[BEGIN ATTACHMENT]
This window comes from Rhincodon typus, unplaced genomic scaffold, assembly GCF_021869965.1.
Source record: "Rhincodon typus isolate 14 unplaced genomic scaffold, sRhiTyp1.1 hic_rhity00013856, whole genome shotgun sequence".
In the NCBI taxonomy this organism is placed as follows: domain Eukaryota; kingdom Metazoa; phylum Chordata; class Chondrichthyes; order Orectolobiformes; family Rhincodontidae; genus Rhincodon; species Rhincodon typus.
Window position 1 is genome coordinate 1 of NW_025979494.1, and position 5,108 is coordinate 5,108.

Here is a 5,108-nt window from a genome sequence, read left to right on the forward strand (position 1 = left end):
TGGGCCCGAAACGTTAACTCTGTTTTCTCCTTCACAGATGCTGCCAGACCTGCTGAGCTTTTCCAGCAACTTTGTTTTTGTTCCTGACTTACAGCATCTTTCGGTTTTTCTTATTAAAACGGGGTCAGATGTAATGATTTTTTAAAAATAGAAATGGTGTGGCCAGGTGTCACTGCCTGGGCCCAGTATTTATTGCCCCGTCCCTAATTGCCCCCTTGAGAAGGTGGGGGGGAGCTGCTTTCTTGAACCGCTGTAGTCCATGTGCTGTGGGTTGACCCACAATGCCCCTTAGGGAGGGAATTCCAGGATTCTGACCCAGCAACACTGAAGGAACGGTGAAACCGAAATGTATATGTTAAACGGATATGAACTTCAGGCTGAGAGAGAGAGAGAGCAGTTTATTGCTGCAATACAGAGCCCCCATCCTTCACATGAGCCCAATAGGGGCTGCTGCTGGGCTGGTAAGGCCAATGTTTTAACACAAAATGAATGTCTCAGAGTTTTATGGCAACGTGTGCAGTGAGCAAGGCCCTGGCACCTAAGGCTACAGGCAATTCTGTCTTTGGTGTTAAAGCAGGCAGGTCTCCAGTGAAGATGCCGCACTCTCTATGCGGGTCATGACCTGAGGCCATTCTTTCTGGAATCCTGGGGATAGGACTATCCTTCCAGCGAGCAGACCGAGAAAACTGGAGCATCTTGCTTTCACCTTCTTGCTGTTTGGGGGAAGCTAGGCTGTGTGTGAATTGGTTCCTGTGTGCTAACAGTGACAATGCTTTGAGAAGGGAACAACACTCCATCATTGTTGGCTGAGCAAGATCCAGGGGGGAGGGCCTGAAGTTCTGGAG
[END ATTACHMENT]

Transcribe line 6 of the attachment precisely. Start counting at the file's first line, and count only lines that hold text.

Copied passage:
TGGGCCCGAAACGTTAACTCTGTTTTCTCCTTCACAGATGCTGCCAGACCTGCTGAGCTTTTCCAGCAACTTTGTTTTTGTTCCTGACTTACAGCATCTTTCGGTTTTTCTTATTAAAACGGGGTCAGATGTAATGATTTTTTAAAAATAGAAATGGTGTGGCCAGGTGTCACTGCCTGGGCCCAGTATTTATTGCCCCGTCCCTAATTGCCCCCTTGAGAAGGTGGGGGGGAGCTGCTTTCTTGAACCGCTGTAGTCCATGTGCTGTGGGTTGACCCACAATGCCCCTTAGGGAGGGAATTCCAGGATTCTGACCCAGCAACACTGAAGGAACGGTGAAACCGAAATGTATATGTTAAACGGATATGAACTTCAGGCTGAGAGAGAGAGAGAGCAGTTTATTGCTGCAATACAGAGCCCCCATCCTTCACATGAGCCCAATAGGGGCTGCTGCTGGGCTGGTAAGGCCAATGTTTTAACACAAAATGAATGTCTCAGAGTTTTATGGCAACGTGTGCAGTGAGCAAGGCCCTGGCACCTAAGGCTACAGGCAATTCTGTCTTTGGTGTTAAAGCAGGCAGGTCTCCAGTGAAGATGCCGCACTCTCTATGCGGGTCATGACCTGAGGCCATTCTTTCTGGAATCCTGGGGATAGGACTATCCTTCCAGCGAGCAGACCGAGAAAACTGGAGCATCTTGCTTTCACCTTCTTGCTGTTTGGGGGAAGCTAGGCTGTGTGTGAATTGGTTCCTGTGTGCTAACAGTGACAATGCTTTGAGAAGGGAACAACACTCCATCATTGTTGGCTGAGCAAGATCCAGGGGGGAGGGCCTGAAGTTCTGGAG